The problem with the R-22a is that it voids any type of warranty from the manufacturer. It does not allow the system to work at the same efficiency as the original refrigerant.

I have had issues with Puron since my air conditioner was installed. They replaced just about everything. But my most recent repairman had a thoughtful explanation. He said that I should NEVER need Puron replaced, that the service people don't know how to handle it. After five or six years, I didn't need it replaced for the first time. You should check into that.

There is no WAY in the world that ANY coolant, which is heavier than air can reach 30 plus miles into the atmosphere! This is another EPA scam in order to phase out manufacturing in the United States. If you simply want to fill your car with R134a, which replaced R-12 in the early 90's, you will have to pay 16 plus dollars for 4 ounces of the stuff, which isn't even harmful to the environment... THE EPA IS A BUNCH OF NUT CASES and it is costing us millions. Pool chlorine does more to "harm" the ozone layer than any of this other stuff EVER could!

Anybody have any ideas on how to find out when your A/C was manufactured and what type of coolant it uses? I think I can find my owner's manual but not everybody may have that option, especially if the A/C came with the house.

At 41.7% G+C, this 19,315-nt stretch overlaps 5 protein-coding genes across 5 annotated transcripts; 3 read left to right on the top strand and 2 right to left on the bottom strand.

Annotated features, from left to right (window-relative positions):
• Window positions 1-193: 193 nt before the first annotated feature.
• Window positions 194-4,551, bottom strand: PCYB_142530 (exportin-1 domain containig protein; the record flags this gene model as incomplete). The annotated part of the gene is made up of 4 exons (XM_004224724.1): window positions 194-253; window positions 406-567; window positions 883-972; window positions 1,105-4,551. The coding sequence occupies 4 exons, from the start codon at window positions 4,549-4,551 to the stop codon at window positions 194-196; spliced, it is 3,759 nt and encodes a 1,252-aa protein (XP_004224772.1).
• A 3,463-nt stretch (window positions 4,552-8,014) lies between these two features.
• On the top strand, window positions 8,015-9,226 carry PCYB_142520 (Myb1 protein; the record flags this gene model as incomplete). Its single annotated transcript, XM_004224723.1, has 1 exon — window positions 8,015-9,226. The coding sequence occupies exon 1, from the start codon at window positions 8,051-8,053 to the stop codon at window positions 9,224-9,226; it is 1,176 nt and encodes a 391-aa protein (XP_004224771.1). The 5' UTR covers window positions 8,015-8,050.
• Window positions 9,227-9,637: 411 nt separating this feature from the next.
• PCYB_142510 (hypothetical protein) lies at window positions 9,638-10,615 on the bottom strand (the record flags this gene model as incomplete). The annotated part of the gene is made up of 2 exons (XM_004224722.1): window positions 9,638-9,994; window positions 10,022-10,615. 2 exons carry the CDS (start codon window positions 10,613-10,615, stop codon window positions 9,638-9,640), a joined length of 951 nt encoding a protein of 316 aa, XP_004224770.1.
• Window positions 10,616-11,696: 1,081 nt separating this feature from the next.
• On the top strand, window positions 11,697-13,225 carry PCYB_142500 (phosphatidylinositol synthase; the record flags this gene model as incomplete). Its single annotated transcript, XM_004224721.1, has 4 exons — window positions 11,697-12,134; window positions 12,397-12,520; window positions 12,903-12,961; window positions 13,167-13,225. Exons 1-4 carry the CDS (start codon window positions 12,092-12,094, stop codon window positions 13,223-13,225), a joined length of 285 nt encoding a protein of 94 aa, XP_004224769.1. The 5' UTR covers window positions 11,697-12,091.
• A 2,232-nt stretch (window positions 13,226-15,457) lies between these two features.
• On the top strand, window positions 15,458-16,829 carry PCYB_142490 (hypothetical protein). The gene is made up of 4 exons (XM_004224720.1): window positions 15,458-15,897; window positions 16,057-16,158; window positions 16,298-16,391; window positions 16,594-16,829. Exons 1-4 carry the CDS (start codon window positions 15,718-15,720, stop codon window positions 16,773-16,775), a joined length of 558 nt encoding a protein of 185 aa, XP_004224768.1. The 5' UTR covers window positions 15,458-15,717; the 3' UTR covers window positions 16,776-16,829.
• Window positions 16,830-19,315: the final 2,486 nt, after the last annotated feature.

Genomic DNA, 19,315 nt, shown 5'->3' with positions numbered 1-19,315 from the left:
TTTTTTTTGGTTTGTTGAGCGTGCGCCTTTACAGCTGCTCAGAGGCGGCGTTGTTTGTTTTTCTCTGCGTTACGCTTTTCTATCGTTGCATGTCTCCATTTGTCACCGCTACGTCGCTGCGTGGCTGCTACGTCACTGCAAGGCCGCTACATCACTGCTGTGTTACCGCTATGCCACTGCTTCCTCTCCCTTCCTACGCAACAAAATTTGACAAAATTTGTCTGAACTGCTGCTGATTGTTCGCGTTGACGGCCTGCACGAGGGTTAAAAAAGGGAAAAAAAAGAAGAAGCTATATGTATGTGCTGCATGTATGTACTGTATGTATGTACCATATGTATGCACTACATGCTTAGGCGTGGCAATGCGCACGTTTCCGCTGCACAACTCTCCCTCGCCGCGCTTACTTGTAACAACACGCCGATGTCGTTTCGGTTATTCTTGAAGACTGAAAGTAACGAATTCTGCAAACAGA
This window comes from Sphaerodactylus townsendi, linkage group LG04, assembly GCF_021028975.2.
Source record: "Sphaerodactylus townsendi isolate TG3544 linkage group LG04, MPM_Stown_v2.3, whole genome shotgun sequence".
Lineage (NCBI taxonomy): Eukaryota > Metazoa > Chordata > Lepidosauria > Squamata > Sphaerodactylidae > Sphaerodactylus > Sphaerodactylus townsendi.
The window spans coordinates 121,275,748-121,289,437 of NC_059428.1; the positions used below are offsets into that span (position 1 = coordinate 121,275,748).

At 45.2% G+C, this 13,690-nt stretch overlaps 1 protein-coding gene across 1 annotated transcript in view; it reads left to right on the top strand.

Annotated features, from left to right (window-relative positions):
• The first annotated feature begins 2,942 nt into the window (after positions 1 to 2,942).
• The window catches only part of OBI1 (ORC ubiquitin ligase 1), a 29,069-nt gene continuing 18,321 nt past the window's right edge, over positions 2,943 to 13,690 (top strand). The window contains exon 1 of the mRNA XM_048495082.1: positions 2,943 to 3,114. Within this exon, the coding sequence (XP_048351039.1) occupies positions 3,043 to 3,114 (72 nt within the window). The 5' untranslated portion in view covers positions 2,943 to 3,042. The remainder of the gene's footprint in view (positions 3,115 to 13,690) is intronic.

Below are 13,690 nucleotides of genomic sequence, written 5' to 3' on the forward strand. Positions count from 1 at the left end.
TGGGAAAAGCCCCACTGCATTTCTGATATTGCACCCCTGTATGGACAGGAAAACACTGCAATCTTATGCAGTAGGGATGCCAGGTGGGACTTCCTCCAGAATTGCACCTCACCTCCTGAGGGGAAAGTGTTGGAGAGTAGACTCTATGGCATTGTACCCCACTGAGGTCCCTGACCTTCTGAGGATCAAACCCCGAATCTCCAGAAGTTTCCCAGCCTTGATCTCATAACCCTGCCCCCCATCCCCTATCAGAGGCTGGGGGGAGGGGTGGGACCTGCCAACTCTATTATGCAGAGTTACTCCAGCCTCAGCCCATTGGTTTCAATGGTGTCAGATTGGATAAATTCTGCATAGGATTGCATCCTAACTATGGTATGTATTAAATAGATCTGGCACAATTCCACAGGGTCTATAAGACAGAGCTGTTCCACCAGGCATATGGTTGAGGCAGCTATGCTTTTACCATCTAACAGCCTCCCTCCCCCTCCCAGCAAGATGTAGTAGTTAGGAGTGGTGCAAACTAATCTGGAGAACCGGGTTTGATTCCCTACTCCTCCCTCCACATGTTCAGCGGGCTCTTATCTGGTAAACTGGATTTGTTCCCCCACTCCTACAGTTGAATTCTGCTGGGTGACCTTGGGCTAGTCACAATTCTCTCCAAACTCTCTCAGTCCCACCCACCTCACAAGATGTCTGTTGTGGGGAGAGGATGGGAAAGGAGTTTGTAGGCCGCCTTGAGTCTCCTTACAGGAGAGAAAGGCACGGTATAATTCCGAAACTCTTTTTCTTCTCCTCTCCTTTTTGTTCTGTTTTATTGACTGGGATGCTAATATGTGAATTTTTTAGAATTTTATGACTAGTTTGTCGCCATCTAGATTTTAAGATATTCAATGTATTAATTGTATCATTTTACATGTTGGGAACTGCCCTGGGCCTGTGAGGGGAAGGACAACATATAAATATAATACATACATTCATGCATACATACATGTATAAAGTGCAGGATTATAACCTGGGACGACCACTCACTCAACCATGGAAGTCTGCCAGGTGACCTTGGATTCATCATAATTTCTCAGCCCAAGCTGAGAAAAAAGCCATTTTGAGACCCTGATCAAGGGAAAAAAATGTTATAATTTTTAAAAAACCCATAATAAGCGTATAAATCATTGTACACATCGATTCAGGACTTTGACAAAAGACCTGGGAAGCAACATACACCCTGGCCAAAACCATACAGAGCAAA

date of manufacture, refrigerant,and installation date should be on the manufacturers tag with serial number inside out door unit next to or no compressor and record of service tag should be attached to inlet fittings

The type of refrigerant is on the model tag on the unit. Unless your unit is under 5 years old it likely has r-22

Wholesale cost of r-22 is about $10/lb. there is no excuse for the charges claimed in this article. I had hoped that Angie's list would be more honest with consumers

R22 costs per pound verys do to when you bought it. You have to buy 30 lbs the price is over $500.00 per jug. A company must charge to enable them to buy more. My question is why are there leaks in your unit. Get them fixed if you dont want to pay.

Craig, I could not agree with you more. Seems to me Angie's list has accepted payment from HVAC contractors to submit this article as a marketing ploy. As a paid subscriber, I expect better from Angie's List.

Angie's List DISINFORMATION. SHAME ON YOU. Exactly. do a Google search for R22. It is sold in 30 lb containers. The size and type of your gas grill propane tanke. Price for 30 lbs is about 4-450 or so. Even if it is higher, there is absolutely no way anyone should be charged $175 for the first pound of charge. This is assuming that the $175 only represents the cost of the R22, and does not include the cost of service, travel, etc., etc. Considering that this article was headlined in an Angie's List emailing, your writer and your editor should be fired. We are paying for valid information to avoid being scammed. If this article represents the quality of your advice and research, I'll take my business elsewhere.

Yet another perfect example of the federal government encroaching upon our lives, impinging our freedoms, and making it hard for the middle class to succeed. They can't keep foreign invaders from crossing our borders, and yet they want to make U.S. citizens pay an arm and a leg for a product that MIGHT hurt the ozone layer, which MIGHT affect air quality, which MIGHT have a microscopic impact on the life of an ant in Asia. Obama: DEFEND OUR FREEDOMS--STOP TAKING THEM AWAY!